Brooklyn District Attorney Eric Gonzalez has successfully asked the court system to vacate 857 open bench warrants related to prostitution and loitering for the purposes of prostitution — two charges his office no longer prosecutes.
The 857 warrants that were dismissed on Wednesday were issued between 1970 and 2011. On Jan. 29, 2021, the district attorney vacated 262 warrants from 2012 to the present and moved to dismiss the underlying cases. In all, 1,119 cases have now been dismissed, representing the entire outstanding inventory in Brooklyn. The district attorney also called on legislators to expunge old prostitution-related convictions.
District Attorney Gonzalez said, “With today’s action, we have cleared all open prostitution and loitering for the purposes of prostitution cases in Brooklyn. My Office no longer prosecutes these offenses because we believe that that those who engage in these activities should be offered assistance, not criminally prosecuted. Open warrants have powerful negative consequences for the individual, and they undermine public safety. Someone with an open warrant is subject to arrest at any time, making them more likely to be driven underground and less likely to report abuse or other crimes.
“In addition, an outstanding warrant could show up years after it was issued in a background check for an apartment rental or a job application, hamstringing someone’s ability to move on from their past to a more stable way of life. I thank the legislature for repealing the vaguely written and unevenly enforced statute of loitering for the purposes of prostitution and renew my call on lawmakers to expunge past prostitution-related convictions so they will not hold people back from opportunities for a better future.”
On Wednesday, DA Gonzalez appeared before Brooklyn Criminal Court Supervising Judge Keisha Espinal and requested that the 857 outstanding warrants be vacated and their underlying cases dismissed. Some 296 of those warrants pertained to cases with a top count of prostitution (PL 230.00), and 561 were for a top count of loitering for the purposes of prostitution (PL 240.37).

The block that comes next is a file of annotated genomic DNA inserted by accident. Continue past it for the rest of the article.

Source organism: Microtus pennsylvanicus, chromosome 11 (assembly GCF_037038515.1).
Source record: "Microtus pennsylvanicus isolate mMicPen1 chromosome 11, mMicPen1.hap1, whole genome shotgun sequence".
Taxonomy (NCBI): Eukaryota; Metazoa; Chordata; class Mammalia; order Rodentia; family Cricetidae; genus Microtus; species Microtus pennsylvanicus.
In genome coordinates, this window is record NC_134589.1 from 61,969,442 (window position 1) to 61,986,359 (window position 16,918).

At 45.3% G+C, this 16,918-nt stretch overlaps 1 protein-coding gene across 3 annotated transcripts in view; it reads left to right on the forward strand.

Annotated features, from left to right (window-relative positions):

Of the cases disposed of in January, 183 were for prostitution and 79 for loitering for the purposes of prostitution.
Following the January dismissals in Brooklyn, the New York State Legislature repealed the loitering for purposes of prostitution law and two other counties, the Bronx and Queens, dismissed outstanding warrants pertaining to that statute.
The district attorney said that the Brooklyn DA’s Office does not prosecute those arrested for engaging in prostitution, but rather refers them to services and dismisses their cases. Starting in 2020, when the law mandated that those arrested receive desk appearance tickets with a future court appearance, the office has endeavored to connect them with service providers and dismiss the charges before they even have to appear in court.
Common services involve therapeutic counseling, medical assistance and checkups, educational services, housing assistance, mental health or substance abuse screening and therapy, and legal assistance with immigration, children’s services or family court issues.–>
Cases get dismissed whether individuals avail themselves of services or not. The office processed fewer than 30 prostitution cases last year.
There are 25,575 convictions in Brooklyn for the two aforementioned offenses, dating back to 1975. Expunging them en masse is a legislative prerogative, and the district attorney called on legislators to pass a bill that would do just that.
The District Attorney thanked the Office of Court Administration, especially Justin Barry, chief clerk of New York City Criminal Court; Charles Blaha, acting borough chief clerk of Brooklyn Criminal Court, and Keshia Espinal, supervising judge of Brooklyn Criminal Court, for facilitating the dismissals.br